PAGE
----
Learning to learn history

Preparing the First Year history lesson for tomorrow, I wistfully perused the material for the lessons. I wish there had been such resources when I was at school.

Before they even begin to look at historical materials, the First Year students are taught about sources, about asking questions, about looking at evidence. They are enthusiastic in their responses.

The focus of the course is on skills as well as knowledge, on making history a lifelong activity. There is the cultivation of an awareness that history is to be found in their own area as well as in distant locations. It took me half of my life to learn what they are learning in the opening weeks of first year.

Working in an Ulster parish south of Downpatrick, a parish with traditions that dated from the days of Saint Patrick, there was an anniversary festival in 1995 which included a bus tour of the parish.

The bus tour was not for outsiders, but for the parishioners themselves. An archaeologist from Queen’s University was numbered among the people of the parish and was our guide for the tour. An Ulsterbus was hired and, at the most distant point, from where we started we must have been three miles from where we had begun.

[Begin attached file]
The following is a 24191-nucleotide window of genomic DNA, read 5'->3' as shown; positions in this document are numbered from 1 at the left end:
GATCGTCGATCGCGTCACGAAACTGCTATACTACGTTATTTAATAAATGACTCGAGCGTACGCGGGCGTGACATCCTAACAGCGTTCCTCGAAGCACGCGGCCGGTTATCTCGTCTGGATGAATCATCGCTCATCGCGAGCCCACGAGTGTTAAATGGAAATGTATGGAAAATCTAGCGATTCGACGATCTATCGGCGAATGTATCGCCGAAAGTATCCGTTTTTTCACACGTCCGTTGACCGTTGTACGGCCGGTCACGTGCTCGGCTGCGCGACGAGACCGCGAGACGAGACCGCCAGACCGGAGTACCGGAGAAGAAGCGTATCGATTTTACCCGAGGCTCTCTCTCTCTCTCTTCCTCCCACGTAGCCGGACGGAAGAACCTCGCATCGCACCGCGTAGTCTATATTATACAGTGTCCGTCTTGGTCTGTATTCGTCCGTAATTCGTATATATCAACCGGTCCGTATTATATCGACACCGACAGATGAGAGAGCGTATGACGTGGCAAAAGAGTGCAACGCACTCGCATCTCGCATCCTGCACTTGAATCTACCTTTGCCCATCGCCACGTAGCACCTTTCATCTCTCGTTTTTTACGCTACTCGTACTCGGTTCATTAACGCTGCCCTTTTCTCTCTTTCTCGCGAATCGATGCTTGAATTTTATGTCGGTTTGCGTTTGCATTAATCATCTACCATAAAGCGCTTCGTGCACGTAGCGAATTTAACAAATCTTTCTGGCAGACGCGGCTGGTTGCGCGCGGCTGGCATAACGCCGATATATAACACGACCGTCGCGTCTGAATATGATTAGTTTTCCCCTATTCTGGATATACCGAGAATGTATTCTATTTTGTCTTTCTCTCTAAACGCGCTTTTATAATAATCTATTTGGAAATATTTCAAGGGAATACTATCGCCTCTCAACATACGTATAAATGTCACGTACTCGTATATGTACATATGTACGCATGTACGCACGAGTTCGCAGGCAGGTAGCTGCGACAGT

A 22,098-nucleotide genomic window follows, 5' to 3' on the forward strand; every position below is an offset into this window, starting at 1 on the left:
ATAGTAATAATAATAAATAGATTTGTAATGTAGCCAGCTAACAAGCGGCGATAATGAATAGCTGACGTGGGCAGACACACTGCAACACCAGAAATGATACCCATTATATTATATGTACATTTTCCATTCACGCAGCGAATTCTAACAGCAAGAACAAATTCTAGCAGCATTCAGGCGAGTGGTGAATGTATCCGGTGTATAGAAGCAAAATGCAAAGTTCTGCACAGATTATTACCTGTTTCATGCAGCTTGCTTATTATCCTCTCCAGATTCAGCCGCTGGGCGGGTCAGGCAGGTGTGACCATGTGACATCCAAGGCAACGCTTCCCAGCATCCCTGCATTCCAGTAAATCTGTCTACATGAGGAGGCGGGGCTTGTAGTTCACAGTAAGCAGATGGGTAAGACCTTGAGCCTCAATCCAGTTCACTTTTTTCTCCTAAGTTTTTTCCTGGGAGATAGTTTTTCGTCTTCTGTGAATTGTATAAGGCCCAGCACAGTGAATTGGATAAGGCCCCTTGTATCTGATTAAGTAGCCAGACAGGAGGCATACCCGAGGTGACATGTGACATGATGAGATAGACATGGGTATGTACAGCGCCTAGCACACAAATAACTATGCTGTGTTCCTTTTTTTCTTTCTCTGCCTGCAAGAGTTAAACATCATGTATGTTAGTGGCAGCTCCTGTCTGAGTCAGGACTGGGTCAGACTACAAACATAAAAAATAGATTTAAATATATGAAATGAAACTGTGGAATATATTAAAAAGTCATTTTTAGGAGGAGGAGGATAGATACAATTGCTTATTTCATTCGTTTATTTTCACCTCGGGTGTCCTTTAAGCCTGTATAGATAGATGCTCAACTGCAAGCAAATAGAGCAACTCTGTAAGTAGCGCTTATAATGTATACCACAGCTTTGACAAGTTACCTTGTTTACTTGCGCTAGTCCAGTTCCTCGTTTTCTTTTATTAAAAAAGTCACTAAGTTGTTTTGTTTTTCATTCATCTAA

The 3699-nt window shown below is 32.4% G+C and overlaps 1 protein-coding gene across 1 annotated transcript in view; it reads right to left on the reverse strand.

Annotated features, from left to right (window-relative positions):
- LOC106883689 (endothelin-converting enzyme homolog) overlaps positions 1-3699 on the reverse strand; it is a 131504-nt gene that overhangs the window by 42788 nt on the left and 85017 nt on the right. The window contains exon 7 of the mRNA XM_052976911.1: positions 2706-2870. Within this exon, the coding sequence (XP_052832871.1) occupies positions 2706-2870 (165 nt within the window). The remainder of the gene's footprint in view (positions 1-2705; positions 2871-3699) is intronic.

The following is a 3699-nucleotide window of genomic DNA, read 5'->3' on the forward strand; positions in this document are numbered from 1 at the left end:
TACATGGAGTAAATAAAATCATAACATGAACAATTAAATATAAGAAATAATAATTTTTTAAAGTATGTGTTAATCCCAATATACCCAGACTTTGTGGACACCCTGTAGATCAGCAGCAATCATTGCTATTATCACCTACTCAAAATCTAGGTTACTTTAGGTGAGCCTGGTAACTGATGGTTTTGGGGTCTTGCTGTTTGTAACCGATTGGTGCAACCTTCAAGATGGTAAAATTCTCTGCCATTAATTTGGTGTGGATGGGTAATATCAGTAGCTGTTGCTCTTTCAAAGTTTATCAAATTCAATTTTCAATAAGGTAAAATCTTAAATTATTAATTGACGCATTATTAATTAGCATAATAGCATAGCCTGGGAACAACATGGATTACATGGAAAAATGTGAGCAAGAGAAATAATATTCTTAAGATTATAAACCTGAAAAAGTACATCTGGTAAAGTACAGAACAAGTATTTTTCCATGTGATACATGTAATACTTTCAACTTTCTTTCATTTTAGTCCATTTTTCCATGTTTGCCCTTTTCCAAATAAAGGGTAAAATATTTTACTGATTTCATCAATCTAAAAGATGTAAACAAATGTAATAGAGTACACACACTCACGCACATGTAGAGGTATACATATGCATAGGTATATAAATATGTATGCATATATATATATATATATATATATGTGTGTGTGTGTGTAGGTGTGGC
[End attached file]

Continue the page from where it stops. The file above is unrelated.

What had seemed a piece of silliness when it was planned, became an experience people were to remember. Each pile of stones, each fold in the hill, each grassy mound suddenly assumed an identity of their own.

Standing at the gate of a field, in which a single wall standing alone was all that remained of a medieval building, the archaeologist described the digs that had taken place there and how what was found told the story of the everyday lives of the people who had lived there. There had been laughter when he had talked about the excavation of what had once been the cess pit of the medieval house and had commented that it was amazing what people dropped when they were going to the toilet.  A place that had been passed by many people everyday became more than just a stone wall in a meadow.

It is unlikely that a professional historian or archaeologist will emerge from among the First Year students, such talents are few and far between, but if the lessons should prompt their adult selves to pause and to see the past around, then the course will have been a success.



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